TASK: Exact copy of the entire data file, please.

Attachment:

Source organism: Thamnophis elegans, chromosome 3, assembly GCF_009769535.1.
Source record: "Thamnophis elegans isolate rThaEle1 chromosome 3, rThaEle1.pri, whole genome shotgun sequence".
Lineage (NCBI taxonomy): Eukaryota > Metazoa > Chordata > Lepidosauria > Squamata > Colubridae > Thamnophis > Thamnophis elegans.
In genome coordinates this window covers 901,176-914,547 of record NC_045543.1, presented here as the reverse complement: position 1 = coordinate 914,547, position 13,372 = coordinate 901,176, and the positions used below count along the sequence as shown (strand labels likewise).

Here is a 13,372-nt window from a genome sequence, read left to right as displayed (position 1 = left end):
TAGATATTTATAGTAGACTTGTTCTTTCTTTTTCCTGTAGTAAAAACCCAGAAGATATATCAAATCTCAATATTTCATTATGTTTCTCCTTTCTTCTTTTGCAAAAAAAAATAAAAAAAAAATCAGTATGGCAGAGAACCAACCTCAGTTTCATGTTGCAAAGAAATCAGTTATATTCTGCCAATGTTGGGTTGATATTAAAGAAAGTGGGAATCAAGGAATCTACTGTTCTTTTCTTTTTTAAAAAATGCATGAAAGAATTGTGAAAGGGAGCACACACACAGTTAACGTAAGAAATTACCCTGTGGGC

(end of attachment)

Source organism: Thamnophis elegans, chromosome 3, assembly GCF_009769535.1.
Source record: "Thamnophis elegans isolate rThaEle1 chromosome 3, rThaEle1.pri, whole genome shotgun sequence".
Lineage (NCBI taxonomy): Eukaryota > Metazoa > Chordata > Lepidosauria > Squamata > Colubridae > Thamnophis > Thamnophis elegans.
In genome coordinates this window covers 901,176-914,547 of record NC_045543.1, presented here as the reverse complement: position 1 = coordinate 914,547, position 13,372 = coordinate 901,176, and the positions used below count along the sequence as shown (strand labels likewise).

Here is a 13,372-nt window from a genome sequence, read left to right as displayed (position 1 = left end):
TAGATATTTATAGTAGACTTGTTCTTTCTTTTTCCTGTAGTAAAAACCCAGAAGATATATCAAATCTCAATATTTCATTATGTTTCTCCTTTCTTCTTTTGCAAAAAAAAATAAAAAAAAAATCAGTATGGCAGAGAACCAACCTCAGTTTCATGTTGCAAAGAAATCAGTTATATTCTGCCAATGTTGGGTTGATATTAAAGAAAGTGGGAATCAAGGAATCTACTGTTCTTTTCTTTTTTAAAAAATGCATGAAAGAATTGTGAAAGGGAGCACACACACAGTTAACGTAAGAAATTACCCTGTGGGC